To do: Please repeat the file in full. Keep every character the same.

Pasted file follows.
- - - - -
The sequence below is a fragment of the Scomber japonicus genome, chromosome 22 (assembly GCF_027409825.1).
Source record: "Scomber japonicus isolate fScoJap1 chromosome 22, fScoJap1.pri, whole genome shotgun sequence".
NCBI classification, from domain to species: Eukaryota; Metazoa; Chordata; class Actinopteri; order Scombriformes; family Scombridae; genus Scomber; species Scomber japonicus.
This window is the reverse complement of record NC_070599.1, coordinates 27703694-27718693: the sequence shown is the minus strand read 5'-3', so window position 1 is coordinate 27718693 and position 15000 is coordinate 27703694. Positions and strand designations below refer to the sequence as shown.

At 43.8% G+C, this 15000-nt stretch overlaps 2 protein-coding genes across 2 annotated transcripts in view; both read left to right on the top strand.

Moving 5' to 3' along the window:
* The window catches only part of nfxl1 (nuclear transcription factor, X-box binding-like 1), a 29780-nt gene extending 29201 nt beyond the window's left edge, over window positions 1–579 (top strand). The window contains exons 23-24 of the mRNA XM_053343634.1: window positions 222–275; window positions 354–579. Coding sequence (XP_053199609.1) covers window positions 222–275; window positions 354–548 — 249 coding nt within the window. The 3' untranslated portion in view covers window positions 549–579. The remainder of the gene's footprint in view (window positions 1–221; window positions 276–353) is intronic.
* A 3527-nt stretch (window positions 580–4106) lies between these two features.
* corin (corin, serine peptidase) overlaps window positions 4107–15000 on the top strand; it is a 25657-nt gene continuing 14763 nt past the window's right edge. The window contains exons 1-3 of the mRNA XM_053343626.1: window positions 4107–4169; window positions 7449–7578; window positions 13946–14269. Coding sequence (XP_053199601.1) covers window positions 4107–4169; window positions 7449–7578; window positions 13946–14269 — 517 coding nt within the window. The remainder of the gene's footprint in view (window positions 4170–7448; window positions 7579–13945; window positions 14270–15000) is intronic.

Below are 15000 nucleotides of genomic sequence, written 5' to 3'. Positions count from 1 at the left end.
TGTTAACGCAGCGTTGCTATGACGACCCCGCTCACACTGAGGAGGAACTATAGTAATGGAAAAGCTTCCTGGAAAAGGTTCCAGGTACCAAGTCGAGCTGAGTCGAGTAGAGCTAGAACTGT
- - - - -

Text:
The sequence below is a fragment of the Scomber japonicus genome, chromosome 22 (assembly GCF_027409825.1).
Source record: "Scomber japonicus isolate fScoJap1 chromosome 22, fScoJap1.pri, whole genome shotgun sequence".
NCBI classification, from domain to species: Eukaryota; Metazoa; Chordata; class Actinopteri; order Scombriformes; family Scombridae; genus Scomber; species Scomber japonicus.
This window is the reverse complement of record NC_070599.1, coordinates 27703694-27718693: the sequence shown is the minus strand read 5'-3', so window position 1 is coordinate 27718693 and position 15000 is coordinate 27703694. Positions and strand designations below refer to the sequence as shown.

At 43.8% G+C, this 15000-nt stretch overlaps 2 protein-coding genes across 2 annotated transcripts in view; both read left to right on the top strand.

Moving 5' to 3' along the window:
* The window catches only part of nfxl1 (nuclear transcription factor, X-box binding-like 1), a 29780-nt gene extending 29201 nt beyond the window's left edge, over window positions 1–579 (top strand). The window contains exons 23-24 of the mRNA XM_053343634.1: window positions 222–275; window positions 354–579. Coding sequence (XP_053199609.1) covers window positions 222–275; window positions 354–548 — 249 coding nt within the window. The 3' untranslated portion in view covers window positions 549–579. The remainder of the gene's footprint in view (window positions 1–221; window positions 276–353) is intronic.
* A 3527-nt stretch (window positions 580–4106) lies between these two features.
* corin (corin, serine peptidase) overlaps window positions 4107–15000 on the top strand; it is a 25657-nt gene continuing 14763 nt past the window's right edge. The window contains exons 1-3 of the mRNA XM_053343626.1: window positions 4107–4169; window positions 7449–7578; window positions 13946–14269. Coding sequence (XP_053199601.1) covers window positions 4107–4169; window positions 7449–7578; window positions 13946–14269 — 517 coding nt within the window. The remainder of the gene's footprint in view (window positions 4170–7448; window positions 7579–13945; window positions 14270–15000) is intronic.

Below are 15000 nucleotides of genomic sequence, written 5' to 3'. Positions count from 1 at the left end.
TGTTAACGCAGCGTTGCTATGACGACCCCGCTCACACTGAGGAGGAACTATAGTAATGGAAAAGCTTCCTGGAAAAGGTTCCAGGTACCAAGTCGAGCTGAGTCGAGTAGAGCTAGAACTGT